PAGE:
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[ 48 ] February 16, 2012 |


Former Pennsylvania Senator Rick Santorum continues to ride his polling momentum into Ohio where he leads Mitt Romney by nearly two-to-one in the first Rasmussen Reports survey of Republicans in the state.

The new statewide telephone survey of Likely Republican Primary voters shows Santorum picking up 42% of the vote to Romney’s 24%. Former House Speaker Newt Gingrich draws 13% support, while Texas Congressman Ron Paul picks up 10%. Three percent (3%) prefer some other candidate, and eight percent (8%) are undecided.

It’s Rasmussen, which means that ferreting out the intended message is as important as looking at the data, but it’s interesting that Rasmussen only has Santorum up by 3 in Michigan. Frankly, I think it’s time for Lemieux to demonstrate his confidence in Mitt Romney’s inevitably by offering to eat his Expos hat on camera if Romney loses, or some such similar gesture.


Comments (48)

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  1. Malaclypse says:

    To be fair, Scott has bet cash money. And I value my Portland Sea Dogs hat too much to risk it.

  2. Charlie Sweatpants says:

    Good news is good news, and I’ve been a longtime believer in Not Romney as the nominee, but we’re still two weeks from Michigan/Arizona and three from Ohio and company. If these poll numbers look the same at this time next week, I’ll allow my hopes to get up. For now though, I’ll just content myself with the ongoing embarrassment this primary campaign has been for Mittens.

  3. ploeg says:

    The wheels are about to fall off of the Santorumwagon.

  4. Mitt Romney is inevitable…on paper.

    That’s why you have to watch the games. Individual ability matters.

    • ploeg says:

      We’ve been running games for some time now. Romney’s ahead on delegates 123-72. And the only states that Santorum has won so far are caucus states. From the middle of next month on, they’re all going to be primary states, and that’s when all the big states come up.

      • John says:

        He also won a meaningless beauty contest primary in Missouri.

        • ploeg says:

          Yes, I forgot to mention that. Thanks! And that fact might be applicable to the caucus that actually decides the allotment of delegates (to be held on 17 March), or it might not. In any case, Santorum is behind on delegates, he needs to start winning primaries to pull ahead, and he hasn’t won a binding primary yet.

          • Robert Farley says:

            Ja. I don’t think Santorum can pull it off (Bernstein has a good post, though, about what it might look like if Santorum captured the popular vote, so to speak, but lost the delegate race to Romney), but it would certainly be bloody unpleasant for Romney if he loses Michigan and Ohio.

          • And that fact might be applicable to the caucus that actually decides the allotment of delegates (to be held on 17 March), or it might not.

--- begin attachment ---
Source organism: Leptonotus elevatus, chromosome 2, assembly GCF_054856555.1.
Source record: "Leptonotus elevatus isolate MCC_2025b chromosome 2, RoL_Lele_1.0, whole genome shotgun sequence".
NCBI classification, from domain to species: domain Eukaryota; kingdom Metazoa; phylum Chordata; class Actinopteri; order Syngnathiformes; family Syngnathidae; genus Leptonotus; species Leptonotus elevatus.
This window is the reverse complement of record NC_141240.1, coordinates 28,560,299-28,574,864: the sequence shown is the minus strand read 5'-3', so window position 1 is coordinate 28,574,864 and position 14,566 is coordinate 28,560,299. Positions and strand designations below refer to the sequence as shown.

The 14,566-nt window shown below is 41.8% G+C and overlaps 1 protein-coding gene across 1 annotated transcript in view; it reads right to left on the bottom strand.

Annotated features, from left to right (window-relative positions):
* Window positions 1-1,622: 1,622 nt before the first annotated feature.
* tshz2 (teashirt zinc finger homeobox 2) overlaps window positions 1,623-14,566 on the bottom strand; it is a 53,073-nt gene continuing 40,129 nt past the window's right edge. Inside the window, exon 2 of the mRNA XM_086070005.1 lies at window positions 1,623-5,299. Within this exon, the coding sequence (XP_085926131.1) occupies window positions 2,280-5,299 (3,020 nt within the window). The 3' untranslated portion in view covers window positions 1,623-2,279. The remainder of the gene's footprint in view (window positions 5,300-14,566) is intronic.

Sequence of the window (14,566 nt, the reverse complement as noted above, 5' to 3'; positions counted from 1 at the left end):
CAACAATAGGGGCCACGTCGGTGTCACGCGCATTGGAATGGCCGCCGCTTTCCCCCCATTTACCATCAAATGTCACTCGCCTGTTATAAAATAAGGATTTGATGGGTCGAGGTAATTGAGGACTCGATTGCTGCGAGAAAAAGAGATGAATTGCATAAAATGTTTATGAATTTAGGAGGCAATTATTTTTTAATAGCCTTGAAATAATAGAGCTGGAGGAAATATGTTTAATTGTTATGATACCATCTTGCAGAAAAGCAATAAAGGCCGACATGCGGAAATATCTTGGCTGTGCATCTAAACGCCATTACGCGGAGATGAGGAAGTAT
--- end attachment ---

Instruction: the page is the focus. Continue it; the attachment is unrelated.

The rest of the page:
OK, just so I’m not misunderstanding:

            1. Santorum only wins caucuses!*

            2. Santorum won the Missouri primary.

            3. The above facts tell us nothing about how he will do in the Missouri caucus, or how he will do in primaries.

            Let me know if I’ve got any of that wrong.

            *I haven’t heard this one since it was Mark Penn saying it about Barack Obama.

    • strannix says:

      Individual ability matters.

      If this is an argument for Santorum … I don’t see it.

    • John says:

      Firstly, I see no evidence that Santorum has any more “individual ability” than Romney does. He’s just benefiting from the general “nobody likes Romney” sentiment.

      Secondly, it’s way too early to say that Santorum’s going to be the nominee. He has no resources!

      • Firstly, I like being able to fire people.

        I’m not concerned about the poor.

        Corporations are people, my friend.

        Second, I’ve not said that Santorum will win. I think people who are making predictions about how this race will turn out are talking through their hat, and I don’t intend to join them.

        • Pseudonym says:

          Firstly, “I like being able to fire people” is not man on child, man on dog, or whatever the case may be.

          Secondly, what good are hats if not for talking through or eating?

    • Scott Lemieux says:

      Actually, Mittens is a pretty terrible candidate on paper, would would clearly lose to a serious and well-funded campaign by a marginally competent orthodox conservative. He is overwhelmingly likely to win because he’s not facing one, and Newt (who you inexplicably considered a strong contender) meets none of the relevant crietria. Santorum, at least, is serious and a pretty orthodox winger, but whether he can raise the money remains to be seen.

      • Actually, Mittens is a pretty terrible candidate on paper